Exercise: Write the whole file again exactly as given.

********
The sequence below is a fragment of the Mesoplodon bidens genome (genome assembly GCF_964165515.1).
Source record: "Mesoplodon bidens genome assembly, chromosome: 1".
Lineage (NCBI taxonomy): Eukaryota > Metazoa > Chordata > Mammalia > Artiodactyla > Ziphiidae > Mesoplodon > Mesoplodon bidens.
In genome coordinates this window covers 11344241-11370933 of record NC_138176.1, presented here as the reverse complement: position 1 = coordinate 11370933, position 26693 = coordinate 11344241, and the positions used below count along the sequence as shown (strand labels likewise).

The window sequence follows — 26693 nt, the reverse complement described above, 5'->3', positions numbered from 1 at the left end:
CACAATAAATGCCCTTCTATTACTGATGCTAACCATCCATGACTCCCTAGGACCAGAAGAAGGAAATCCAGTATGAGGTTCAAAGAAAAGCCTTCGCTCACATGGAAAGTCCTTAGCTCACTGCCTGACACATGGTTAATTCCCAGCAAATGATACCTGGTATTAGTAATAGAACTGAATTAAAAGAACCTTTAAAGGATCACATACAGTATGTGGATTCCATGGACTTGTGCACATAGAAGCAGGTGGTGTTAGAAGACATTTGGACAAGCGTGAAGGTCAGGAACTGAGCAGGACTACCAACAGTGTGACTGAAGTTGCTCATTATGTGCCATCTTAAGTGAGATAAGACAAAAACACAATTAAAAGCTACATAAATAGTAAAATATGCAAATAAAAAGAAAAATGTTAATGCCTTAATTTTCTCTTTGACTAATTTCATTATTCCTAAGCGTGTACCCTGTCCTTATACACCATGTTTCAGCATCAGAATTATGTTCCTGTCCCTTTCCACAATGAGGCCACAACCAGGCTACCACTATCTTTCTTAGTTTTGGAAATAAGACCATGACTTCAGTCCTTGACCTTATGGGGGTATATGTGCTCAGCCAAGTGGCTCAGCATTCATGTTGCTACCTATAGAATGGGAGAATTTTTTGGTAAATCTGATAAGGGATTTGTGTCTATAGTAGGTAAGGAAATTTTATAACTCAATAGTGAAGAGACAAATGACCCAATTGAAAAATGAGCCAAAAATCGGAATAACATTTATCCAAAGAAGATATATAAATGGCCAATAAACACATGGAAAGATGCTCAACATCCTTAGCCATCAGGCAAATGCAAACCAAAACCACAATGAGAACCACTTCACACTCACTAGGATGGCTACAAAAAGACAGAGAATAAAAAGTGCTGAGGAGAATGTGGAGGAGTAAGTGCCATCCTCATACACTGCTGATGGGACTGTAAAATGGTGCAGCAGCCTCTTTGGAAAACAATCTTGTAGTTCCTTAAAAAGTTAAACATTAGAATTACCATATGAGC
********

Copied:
The sequence below is a fragment of the Mesoplodon bidens genome (genome assembly GCF_964165515.1).
Source record: "Mesoplodon bidens genome assembly, chromosome: 1".
Lineage (NCBI taxonomy): Eukaryota > Metazoa > Chordata > Mammalia > Artiodactyla > Ziphiidae > Mesoplodon > Mesoplodon bidens.
In genome coordinates this window covers 11344241-11370933 of record NC_138176.1, presented here as the reverse complement: position 1 = coordinate 11370933, position 26693 = coordinate 11344241, and the positions used below count along the sequence as shown (strand labels likewise).

The window sequence follows — 26693 nt, the reverse complement described above, 5'->3', positions numbered from 1 at the left end:
CACAATAAATGCCCTTCTATTACTGATGCTAACCATCCATGACTCCCTAGGACCAGAAGAAGGAAATCCAGTATGAGGTTCAAAGAAAAGCCTTCGCTCACATGGAAAGTCCTTAGCTCACTGCCTGACACATGGTTAATTCCCAGCAAATGATACCTGGTATTAGTAATAGAACTGAATTAAAAGAACCTTTAAAGGATCACATACAGTATGTGGATTCCATGGACTTGTGCACATAGAAGCAGGTGGTGTTAGAAGACATTTGGACAAGCGTGAAGGTCAGGAACTGAGCAGGACTACCAACAGTGTGACTGAAGTTGCTCATTATGTGCCATCTTAAGTGAGATAAGACAAAAACACAATTAAAAGCTACATAAATAGTAAAATATGCAAATAAAAAGAAAAATGTTAATGCCTTAATTTTCTCTTTGACTAATTTCATTATTCCTAAGCGTGTACCCTGTCCTTATACACCATGTTTCAGCATCAGAATTATGTTCCTGTCCCTTTCCACAATGAGGCCACAACCAGGCTACCACTATCTTTCTTAGTTTTGGAAATAAGACCATGACTTCAGTCCTTGACCTTATGGGGGTATATGTGCTCAGCCAAGTGGCTCAGCATTCATGTTGCTACCTATAGAATGGGAGAATTTTTTGGTAAATCTGATAAGGGATTTGTGTCTATAGTAGGTAAGGAAATTTTATAACTCAATAGTGAAGAGACAAATGACCCAATTGAAAAATGAGCCAAAAATCGGAATAACATTTATCCAAAGAAGATATATAAATGGCCAATAAACACATGGAAAGATGCTCAACATCCTTAGCCATCAGGCAAATGCAAACCAAAACCACAATGAGAACCACTTCACACTCACTAGGATGGCTACAAAAAGACAGAGAATAAAAAGTGCTGAGGAGAATGTGGAGGAGTAAGTGCCATCCTCATACACTGCTGATGGGACTGTAAAATGGTGCAGCAGCCTCTTTGGAAAACAATCTTGTAGTTCCTTAAAAAGTTAAACATTAGAATTACCATATGAGC